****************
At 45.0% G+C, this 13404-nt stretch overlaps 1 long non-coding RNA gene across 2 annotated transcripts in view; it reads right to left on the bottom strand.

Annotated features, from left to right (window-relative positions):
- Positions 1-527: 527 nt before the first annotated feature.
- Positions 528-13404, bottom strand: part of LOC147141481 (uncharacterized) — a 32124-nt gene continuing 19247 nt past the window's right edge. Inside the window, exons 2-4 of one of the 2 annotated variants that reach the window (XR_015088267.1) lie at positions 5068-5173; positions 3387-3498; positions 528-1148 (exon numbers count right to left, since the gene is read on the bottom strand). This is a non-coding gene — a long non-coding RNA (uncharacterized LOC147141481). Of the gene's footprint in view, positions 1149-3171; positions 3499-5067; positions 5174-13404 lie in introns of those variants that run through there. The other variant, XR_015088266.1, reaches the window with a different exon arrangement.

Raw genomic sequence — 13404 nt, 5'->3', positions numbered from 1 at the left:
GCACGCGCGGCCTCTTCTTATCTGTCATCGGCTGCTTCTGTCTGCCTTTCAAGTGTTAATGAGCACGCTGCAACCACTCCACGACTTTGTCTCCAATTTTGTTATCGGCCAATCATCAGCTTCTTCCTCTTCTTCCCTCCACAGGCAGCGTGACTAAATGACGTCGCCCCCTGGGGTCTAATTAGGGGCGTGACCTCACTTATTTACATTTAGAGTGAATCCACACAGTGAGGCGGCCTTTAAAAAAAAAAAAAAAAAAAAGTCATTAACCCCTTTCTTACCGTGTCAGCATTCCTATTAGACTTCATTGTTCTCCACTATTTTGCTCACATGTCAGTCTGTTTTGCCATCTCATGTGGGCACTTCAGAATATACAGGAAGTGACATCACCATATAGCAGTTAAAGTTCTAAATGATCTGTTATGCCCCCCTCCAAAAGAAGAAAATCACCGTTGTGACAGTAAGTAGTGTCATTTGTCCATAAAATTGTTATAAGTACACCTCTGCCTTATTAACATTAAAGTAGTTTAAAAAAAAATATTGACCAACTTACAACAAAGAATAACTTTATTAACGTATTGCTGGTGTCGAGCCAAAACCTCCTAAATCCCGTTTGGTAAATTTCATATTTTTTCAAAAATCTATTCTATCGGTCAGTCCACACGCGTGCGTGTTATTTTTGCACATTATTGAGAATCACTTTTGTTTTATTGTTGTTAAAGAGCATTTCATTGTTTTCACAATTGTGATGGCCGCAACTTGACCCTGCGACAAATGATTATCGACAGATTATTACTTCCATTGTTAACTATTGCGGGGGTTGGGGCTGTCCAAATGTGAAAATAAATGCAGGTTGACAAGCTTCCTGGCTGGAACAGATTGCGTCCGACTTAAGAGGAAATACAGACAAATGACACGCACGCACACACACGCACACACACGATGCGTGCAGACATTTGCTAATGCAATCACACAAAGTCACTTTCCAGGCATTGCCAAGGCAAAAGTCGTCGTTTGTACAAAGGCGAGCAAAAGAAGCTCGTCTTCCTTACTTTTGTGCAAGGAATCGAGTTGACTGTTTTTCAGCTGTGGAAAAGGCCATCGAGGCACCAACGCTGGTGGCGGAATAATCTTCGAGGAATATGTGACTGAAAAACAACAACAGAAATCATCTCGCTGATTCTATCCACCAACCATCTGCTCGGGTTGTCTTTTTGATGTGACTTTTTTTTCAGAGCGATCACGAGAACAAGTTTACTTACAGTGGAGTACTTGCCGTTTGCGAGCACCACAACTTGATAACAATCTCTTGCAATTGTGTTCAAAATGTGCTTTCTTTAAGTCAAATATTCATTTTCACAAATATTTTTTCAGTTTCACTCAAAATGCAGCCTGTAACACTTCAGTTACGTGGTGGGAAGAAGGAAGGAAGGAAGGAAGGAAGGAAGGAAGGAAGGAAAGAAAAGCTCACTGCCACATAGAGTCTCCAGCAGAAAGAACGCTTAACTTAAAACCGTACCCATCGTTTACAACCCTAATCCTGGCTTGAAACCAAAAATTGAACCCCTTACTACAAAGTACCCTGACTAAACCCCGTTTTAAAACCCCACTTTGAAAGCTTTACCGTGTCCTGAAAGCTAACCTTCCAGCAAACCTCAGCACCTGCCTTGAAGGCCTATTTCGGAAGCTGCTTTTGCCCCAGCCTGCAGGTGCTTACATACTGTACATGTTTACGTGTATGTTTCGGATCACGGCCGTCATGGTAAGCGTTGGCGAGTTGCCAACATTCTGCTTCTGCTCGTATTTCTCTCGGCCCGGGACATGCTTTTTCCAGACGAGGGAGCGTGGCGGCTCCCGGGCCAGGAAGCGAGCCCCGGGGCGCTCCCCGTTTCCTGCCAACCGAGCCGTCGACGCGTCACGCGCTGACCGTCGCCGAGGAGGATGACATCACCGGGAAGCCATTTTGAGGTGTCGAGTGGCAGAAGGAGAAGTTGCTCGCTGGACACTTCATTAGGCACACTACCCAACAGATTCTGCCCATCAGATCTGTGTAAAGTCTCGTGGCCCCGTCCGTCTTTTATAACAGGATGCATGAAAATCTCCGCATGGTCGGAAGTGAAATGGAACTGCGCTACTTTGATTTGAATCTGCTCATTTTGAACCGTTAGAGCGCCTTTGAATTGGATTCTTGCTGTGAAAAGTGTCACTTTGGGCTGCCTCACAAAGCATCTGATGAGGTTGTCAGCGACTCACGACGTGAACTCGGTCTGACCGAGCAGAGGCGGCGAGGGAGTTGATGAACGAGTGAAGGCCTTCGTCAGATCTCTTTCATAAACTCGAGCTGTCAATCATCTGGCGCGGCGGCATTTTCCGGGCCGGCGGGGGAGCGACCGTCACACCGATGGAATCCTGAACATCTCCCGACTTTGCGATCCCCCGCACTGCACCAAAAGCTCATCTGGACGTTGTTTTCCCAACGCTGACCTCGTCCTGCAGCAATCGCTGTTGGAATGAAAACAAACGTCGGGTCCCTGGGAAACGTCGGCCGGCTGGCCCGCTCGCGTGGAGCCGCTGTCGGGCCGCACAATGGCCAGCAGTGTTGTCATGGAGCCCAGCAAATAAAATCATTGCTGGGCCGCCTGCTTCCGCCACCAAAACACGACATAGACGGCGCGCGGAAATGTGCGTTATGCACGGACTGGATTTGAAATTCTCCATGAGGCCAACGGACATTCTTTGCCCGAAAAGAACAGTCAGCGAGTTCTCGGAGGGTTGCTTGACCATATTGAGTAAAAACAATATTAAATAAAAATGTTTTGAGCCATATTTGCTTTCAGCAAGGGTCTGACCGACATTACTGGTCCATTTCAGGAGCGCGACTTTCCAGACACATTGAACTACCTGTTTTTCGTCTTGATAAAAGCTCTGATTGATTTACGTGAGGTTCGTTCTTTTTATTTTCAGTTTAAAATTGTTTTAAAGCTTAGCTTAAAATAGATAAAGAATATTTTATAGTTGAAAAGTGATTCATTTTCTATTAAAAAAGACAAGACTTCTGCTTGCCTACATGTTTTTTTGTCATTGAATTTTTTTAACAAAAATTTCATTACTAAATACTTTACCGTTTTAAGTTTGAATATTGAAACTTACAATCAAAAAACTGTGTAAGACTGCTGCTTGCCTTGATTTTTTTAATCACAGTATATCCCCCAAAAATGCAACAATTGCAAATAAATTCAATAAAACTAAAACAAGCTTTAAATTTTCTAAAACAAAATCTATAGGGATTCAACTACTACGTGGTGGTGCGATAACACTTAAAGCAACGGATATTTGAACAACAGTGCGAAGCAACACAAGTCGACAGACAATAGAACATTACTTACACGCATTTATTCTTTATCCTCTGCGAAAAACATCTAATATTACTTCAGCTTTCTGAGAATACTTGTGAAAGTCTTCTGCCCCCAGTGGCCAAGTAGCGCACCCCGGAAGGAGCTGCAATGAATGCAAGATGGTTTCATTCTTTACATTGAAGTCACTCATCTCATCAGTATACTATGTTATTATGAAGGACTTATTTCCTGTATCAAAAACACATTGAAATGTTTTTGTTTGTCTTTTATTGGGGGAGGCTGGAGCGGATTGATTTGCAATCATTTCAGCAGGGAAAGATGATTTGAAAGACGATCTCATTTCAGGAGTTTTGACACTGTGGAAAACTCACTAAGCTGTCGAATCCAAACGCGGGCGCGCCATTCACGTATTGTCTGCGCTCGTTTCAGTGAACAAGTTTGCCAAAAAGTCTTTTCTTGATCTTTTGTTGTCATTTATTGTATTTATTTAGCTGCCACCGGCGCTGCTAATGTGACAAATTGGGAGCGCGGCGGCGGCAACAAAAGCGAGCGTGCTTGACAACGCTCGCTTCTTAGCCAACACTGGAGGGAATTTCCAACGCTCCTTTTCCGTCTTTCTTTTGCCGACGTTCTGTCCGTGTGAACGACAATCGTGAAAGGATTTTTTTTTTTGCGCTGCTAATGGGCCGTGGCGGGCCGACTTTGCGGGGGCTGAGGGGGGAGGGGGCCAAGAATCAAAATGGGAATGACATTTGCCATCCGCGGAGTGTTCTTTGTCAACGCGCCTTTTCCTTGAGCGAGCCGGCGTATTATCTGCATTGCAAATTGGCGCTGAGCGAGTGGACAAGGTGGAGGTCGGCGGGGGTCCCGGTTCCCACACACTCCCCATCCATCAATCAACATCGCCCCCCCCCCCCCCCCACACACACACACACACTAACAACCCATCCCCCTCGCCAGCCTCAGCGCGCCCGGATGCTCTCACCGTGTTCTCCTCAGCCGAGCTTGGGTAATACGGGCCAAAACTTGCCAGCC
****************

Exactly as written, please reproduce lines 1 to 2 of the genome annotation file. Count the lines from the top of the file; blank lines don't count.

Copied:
At 45.0% G+C, this 13404-nt stretch overlaps 1 long non-coding RNA gene across 2 annotated transcripts in view; it reads right to left on the bottom strand.

Annotated features, from left to right (window-relative positions):